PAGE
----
How to Overcome Self-Criticism

Can you count how many times you have criticized yourself today?

If you can’t, chances are you are not using criticism as a tool to grow, to improve yourself; you are using it as a weapon to put down, to diminish and discredit all that is good about yourself. Doing that to yourself has to stop – starting today.

Allow me to unveil why and how to overcome self-criticism:

  1.  There is no difference to your body’s chemistry between what is happening and what you imagine is happening to you.

Criticism is rarely a matter of fact and most likely a matter of opinion. Therefore, criticizing yourself is putting your mind and body through unnecessary stress and pain.

  1.  Change the belief that if you’ve done something wrong, or a mistake for which you have to be punished.

Being a critic to yourself is a form of punishment and it takes your self-esteem, self-love, self-tolerance and self-appreciation away.

How much do you like people that are not pleasant to you? Just as you don’t like them, you don’t like yourself either if you don’t treat yourself well and respectfully.

As you learn how to relate to others, learn how to connect with yourself as well.

If a friend makes a mistake and asks for advice or your opinion, you don’t trash the person for it, do you? That would be counterproductive. Therefore, don’t do it to yourself either for the same reason, if not out of love.

Nothing good comes out of punishing yourself, but many positive things come out of having compassion and understanding for oneself. Next time you will know better how to handle a situation or how to do something. We are learning and growing through our mistakes and errors.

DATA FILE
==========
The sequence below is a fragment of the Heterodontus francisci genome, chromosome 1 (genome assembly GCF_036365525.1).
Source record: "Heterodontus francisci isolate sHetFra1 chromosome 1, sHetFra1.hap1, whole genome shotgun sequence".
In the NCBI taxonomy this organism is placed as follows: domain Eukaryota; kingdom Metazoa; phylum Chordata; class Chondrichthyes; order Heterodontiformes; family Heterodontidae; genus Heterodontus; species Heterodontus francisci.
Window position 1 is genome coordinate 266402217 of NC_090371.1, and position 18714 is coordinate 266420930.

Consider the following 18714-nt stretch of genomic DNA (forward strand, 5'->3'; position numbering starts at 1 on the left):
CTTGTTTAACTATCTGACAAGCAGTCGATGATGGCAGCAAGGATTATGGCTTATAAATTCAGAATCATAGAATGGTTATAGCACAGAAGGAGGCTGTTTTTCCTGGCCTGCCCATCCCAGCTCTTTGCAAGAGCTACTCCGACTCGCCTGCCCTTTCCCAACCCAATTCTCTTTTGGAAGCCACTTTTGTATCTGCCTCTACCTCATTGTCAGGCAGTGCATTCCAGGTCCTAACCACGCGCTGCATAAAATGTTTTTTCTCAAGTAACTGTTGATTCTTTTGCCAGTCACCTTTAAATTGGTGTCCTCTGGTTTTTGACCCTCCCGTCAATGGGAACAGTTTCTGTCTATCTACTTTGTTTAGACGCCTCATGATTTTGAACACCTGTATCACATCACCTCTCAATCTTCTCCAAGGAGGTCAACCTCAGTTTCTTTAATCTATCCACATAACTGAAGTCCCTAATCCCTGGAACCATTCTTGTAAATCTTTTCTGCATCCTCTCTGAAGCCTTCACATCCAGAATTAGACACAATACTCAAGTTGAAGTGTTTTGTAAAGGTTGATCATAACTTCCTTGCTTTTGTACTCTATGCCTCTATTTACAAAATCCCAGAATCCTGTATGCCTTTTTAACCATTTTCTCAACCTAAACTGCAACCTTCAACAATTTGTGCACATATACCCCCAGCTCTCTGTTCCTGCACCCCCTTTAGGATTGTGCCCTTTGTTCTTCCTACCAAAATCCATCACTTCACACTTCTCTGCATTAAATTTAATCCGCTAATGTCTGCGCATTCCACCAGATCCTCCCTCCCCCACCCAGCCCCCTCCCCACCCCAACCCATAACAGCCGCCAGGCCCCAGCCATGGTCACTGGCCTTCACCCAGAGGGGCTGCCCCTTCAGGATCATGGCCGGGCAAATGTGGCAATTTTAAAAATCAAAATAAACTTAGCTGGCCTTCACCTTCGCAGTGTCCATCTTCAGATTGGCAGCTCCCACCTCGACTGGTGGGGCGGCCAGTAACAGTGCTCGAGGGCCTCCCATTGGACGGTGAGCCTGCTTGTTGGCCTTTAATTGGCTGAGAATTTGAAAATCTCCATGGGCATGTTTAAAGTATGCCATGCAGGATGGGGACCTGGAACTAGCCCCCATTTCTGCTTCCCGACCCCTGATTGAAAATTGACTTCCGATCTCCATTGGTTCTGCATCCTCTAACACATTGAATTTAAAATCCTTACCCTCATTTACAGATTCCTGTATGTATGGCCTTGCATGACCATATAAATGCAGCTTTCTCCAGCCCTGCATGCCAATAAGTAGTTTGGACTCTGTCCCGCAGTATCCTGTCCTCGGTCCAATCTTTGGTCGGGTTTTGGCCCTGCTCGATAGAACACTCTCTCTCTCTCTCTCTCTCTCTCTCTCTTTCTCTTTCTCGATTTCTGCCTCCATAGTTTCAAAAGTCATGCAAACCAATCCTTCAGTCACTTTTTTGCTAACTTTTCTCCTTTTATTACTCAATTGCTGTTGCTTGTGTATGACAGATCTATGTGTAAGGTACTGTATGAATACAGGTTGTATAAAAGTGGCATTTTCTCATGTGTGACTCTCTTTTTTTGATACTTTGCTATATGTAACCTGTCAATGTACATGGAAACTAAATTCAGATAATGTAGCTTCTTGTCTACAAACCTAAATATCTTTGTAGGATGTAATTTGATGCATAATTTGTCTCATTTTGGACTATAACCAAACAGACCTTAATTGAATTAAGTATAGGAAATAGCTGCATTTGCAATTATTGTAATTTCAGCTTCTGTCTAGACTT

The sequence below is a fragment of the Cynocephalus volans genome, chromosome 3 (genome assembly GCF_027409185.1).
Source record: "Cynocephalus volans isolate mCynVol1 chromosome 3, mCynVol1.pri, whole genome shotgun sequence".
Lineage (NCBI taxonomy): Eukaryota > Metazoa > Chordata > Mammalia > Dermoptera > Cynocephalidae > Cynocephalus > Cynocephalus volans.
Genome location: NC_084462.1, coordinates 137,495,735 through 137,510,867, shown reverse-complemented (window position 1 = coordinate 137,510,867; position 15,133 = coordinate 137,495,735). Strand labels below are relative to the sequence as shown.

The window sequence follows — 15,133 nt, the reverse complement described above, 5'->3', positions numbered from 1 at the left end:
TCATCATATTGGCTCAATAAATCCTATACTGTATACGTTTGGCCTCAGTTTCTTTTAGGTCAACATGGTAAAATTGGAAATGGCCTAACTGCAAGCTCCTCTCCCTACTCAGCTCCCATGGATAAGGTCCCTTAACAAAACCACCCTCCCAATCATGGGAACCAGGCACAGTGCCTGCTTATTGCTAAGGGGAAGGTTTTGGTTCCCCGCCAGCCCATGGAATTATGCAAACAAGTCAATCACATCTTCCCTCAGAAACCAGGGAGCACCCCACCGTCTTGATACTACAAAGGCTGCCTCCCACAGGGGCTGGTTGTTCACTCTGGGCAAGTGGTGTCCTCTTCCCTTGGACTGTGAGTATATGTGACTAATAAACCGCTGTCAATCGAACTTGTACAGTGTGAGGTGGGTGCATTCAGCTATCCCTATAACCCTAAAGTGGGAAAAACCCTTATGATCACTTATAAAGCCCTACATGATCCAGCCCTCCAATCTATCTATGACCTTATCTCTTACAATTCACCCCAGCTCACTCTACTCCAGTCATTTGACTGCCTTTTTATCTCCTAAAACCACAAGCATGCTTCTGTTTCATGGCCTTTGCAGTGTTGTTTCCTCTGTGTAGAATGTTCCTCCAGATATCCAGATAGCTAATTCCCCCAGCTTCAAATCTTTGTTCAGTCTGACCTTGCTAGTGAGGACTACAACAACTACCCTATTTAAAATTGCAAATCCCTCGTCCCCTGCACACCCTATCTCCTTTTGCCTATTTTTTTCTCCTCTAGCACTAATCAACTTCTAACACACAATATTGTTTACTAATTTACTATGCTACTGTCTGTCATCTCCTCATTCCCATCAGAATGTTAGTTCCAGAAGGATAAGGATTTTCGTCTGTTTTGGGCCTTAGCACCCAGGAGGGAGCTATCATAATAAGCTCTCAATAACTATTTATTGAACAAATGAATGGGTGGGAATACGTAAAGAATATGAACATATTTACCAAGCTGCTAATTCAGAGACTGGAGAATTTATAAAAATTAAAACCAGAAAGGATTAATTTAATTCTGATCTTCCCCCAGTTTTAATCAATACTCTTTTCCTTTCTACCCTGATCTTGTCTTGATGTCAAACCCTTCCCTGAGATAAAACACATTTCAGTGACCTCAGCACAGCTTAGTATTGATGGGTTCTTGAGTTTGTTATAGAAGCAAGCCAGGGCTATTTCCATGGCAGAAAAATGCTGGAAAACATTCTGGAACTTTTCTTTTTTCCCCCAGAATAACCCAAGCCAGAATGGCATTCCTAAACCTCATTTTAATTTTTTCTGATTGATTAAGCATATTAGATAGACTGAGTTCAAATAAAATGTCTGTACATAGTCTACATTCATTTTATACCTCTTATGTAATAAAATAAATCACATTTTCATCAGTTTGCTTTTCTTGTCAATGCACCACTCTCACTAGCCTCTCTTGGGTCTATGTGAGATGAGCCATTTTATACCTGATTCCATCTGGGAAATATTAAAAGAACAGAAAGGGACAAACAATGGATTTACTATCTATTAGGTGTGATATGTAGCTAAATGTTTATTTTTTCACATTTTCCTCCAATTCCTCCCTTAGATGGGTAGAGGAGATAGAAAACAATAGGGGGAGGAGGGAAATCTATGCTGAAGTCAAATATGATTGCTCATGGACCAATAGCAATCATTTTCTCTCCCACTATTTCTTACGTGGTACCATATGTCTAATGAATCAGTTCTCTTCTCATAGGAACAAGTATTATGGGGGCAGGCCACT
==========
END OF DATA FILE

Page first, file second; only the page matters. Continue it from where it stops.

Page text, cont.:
1.   Arm yourself with enthusiasm and motivation to do better next time.

Enthusiasm is a great tool to use to push yourself forward in a gentle and productive way. Collaborate and communicate with yourself as you are doing it with others.

  1. Treat yourself with compassion.

A mind that is treated with compassion works as a child that grows up in a loving environment compared to a child from a neglectful or abusive one. Your mind will respond in a positive way to positive things and in a negative way to negative things.

Compassion calms you down and you are ready to make a good decision or to find a solution to your problems.

  1.  Bring out the best friend you can be.

Self-criticisms is like living with an enemy within yourself.

When you are criticizing yourself, you might end up with two problems to solve instead of one.

  1.  Cherish your modesty.

Out of modesty, you might sometimes tend to lower your self-positives (such as self-esteem, self-confidence, self-appreciation and so on). Improving your self-positives is not a selfish thing. It is teaching you how to recognize and know how to act when it is time to support others.

  1.  Clean up your internal dialog.

Talk nicely to yourself. Use positive, encouraging words and a gentle tone.

Yes, sometimes you might need a firm hand to get back on track. And for those times, learn how to be assertive with yourself.

Remember that you can’t love the hand that hits you even if is the same one that feeds you.

  1.  Forgive yourself for not being perfect.

When you manage to find at least one other perfect human, then you can expect perfection from yourself. Until then, accept yourself as you are. You are enough as you are.

Being self-compassionate and indulgent doesn’t lower your standards but helps you to improve.

At the end of the day, this is the charm of life: you are making mistakes and making the best decisions you can. Improve along the way and smile!

Self-criticism is an abandonment of self that stops you from getting help from within or from outside and the effects can be devastating. You can feel lonely and exhausted, frightened and scared.

Celebrate who you are! You are a valuable member of your family, group and anywhere else you belong.

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